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Location: Dali/Tasbas, MO, US
Season: May 30, 2018 to June 30, 2018
Application Deadline: February 10, 2018
Deadline Type: Contact for details
Washington University in St. Louis
Dr. Michael Frachetti
The Washington University in St. Louis’s Summer program offers undergraduate students a rare opportunity to travel to Kazakhstan, the largest of the former Soviet republics of Central Asia. Throughout the trip, a variety of excursions and activities will complement archaeology-based coursework and provide opportunities for intensive language immersion (Russian), and deeper insight into the nomadic culture of Kazakhstan, as well as its modern urban population who inhabit its largest city, Almaty.
Archaeological research in Kazakhstan is providing new evidence for Eurasia’s earliest nomadic communities as well as key discoveries that document the oldest known evidence for trade between SW Asia and China. The curriculum will focus on the culture and lifeways of local nomadic pastoralists and their role in shaping wide scale regional networks that crossed Eurasia since 2000 BC. Students will, thus, investigate the cultural remains of more than 4000 years of regional interaction among these groups. They will have the opportunity to participate in groundbreaking discoveries through involvement in archaeological excavations at the Tasbas/Dali nomadic site complex, located directly along the fabled ‘Silk Roads’ of Eurasia.
The archaeological excavation is located amongst the stunning environmental backdrop of the upland ranges and grasslands of the Dzhungar Mts. Over the course of the project students will be trained in modern and digital field strategies by teams of specialists. Archaeological field studies will be based around the combination of multi-disciplinary methods for data recovery, processing, and analysis. These include the use of historical mapping and archival studies, geomorphological modeling and analysis, topographic land survey and excavation, material analysis and phylogeny (paleobotany, zooarchaeology, artifact study), and spatial analysis and GIS mapping. Students will come away from the program having learned scientific methods in archaeology, the prehistory of Inner Asia, and also having experienced highland hiking trips and excursions, as well as cultural events in urban and rural settings.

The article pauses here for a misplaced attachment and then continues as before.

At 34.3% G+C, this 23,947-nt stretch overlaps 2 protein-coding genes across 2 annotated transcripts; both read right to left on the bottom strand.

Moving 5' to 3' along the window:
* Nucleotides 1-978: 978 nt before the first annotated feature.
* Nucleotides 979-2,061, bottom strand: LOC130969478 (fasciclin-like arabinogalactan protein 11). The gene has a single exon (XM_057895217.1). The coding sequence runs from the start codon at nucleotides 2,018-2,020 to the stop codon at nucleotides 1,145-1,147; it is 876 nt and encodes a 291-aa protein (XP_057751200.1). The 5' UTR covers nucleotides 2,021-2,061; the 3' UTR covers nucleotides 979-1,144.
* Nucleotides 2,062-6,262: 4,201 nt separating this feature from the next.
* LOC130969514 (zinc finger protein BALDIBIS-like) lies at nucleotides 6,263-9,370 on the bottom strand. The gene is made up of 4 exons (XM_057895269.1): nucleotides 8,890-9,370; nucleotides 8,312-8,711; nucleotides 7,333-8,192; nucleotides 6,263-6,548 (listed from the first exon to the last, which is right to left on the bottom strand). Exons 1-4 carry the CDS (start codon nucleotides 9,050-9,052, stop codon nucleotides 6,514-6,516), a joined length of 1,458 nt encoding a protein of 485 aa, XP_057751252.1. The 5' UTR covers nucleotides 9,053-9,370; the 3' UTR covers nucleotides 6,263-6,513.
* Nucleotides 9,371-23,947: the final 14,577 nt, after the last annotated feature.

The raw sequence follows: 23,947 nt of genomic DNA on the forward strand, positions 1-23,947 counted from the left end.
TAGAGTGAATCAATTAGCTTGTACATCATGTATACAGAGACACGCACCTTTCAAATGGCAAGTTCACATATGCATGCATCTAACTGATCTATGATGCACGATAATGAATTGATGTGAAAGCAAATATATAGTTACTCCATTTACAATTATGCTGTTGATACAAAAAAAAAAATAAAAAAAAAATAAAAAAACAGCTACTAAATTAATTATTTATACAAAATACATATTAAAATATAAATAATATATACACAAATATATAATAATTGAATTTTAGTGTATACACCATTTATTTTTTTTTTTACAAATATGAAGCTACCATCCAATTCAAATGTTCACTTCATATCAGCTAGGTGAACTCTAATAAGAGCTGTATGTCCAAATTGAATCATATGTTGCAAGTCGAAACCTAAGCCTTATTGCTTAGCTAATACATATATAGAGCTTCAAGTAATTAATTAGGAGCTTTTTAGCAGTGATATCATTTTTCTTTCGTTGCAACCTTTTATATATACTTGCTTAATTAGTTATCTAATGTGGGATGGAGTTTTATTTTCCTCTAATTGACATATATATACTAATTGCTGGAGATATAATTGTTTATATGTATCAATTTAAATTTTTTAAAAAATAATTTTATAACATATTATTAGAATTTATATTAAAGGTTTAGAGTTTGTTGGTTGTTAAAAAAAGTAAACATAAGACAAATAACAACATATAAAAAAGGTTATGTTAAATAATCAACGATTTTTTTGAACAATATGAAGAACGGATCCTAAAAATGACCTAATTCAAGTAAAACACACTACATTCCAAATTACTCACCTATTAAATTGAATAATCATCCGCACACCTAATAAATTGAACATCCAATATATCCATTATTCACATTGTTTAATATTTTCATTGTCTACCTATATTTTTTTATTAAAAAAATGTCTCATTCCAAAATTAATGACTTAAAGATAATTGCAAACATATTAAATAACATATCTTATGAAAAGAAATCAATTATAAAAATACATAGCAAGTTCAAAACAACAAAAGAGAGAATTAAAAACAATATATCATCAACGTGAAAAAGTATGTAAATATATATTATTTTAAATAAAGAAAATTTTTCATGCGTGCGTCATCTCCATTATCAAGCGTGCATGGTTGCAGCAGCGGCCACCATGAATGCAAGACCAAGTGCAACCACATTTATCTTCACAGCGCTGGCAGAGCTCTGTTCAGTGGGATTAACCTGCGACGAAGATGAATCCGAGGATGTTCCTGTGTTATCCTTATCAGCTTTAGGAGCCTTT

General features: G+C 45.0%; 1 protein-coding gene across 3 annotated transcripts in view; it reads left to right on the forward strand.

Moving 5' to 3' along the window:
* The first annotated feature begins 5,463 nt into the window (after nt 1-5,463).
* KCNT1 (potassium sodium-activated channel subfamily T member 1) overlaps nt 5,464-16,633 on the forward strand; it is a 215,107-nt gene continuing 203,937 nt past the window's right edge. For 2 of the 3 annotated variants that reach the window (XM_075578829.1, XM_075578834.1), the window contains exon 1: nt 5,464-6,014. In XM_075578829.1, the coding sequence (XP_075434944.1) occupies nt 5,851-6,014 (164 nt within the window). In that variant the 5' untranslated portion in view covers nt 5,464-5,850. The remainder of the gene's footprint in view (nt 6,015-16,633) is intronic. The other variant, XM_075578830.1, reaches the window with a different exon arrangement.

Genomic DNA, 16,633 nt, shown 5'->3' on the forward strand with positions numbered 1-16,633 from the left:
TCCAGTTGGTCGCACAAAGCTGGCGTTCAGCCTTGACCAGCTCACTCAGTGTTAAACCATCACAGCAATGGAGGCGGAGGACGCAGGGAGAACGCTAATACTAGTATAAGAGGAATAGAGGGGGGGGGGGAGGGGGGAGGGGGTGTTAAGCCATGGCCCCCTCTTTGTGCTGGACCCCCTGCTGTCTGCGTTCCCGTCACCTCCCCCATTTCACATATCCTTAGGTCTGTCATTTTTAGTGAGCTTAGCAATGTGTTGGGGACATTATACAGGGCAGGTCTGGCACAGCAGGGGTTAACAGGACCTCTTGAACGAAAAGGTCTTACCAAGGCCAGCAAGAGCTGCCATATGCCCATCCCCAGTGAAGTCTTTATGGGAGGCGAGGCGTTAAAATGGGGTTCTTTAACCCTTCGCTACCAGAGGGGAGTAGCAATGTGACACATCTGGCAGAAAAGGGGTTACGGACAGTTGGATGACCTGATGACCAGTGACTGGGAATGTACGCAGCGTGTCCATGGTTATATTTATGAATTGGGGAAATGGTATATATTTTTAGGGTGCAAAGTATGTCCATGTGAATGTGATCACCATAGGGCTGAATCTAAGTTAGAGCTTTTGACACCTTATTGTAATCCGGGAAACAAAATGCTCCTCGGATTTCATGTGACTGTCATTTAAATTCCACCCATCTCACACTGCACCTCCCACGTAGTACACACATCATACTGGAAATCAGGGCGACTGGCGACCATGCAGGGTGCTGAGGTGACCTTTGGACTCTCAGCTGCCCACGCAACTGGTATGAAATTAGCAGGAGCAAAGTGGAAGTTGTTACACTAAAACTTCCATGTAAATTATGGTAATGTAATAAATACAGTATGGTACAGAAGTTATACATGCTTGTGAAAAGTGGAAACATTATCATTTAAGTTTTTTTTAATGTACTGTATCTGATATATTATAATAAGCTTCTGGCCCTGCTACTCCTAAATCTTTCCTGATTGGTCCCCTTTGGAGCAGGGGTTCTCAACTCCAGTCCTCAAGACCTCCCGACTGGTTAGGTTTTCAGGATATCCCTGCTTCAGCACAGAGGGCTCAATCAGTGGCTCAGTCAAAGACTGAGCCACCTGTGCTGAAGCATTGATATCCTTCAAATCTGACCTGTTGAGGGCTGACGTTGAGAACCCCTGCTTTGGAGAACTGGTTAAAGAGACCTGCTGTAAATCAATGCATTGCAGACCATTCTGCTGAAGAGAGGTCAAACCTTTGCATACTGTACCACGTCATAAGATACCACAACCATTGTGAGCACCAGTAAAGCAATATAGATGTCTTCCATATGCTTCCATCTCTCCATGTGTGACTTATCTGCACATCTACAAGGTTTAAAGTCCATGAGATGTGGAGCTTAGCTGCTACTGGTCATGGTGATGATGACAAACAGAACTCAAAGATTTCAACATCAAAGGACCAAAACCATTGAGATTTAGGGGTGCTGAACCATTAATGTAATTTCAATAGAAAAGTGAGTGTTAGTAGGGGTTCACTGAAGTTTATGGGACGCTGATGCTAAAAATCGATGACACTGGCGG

Period(s) of Occupation: Bronze Age, Iron Age,
Project Size: 1-24 participants
Minimum Length of Stay for Volunteers: 1 month
Minimum Age: 18
Experience Required: None, Everyone is welcome
Room and Board Arrangements:
The team stays in hotels when in the city (Almaty) and eats at restaurants. In the field (3.5 weeks) we stay in a tent camp, with a wonderful chef!) The camp is located in a beautiful natural setting at 1500 m elevation, so its mountainous. Cost: $5500 (includes tuition (6 transfer credits) and all in country costs; individual airfare is separate)
6 credits offered by Washington University. Tuition is .
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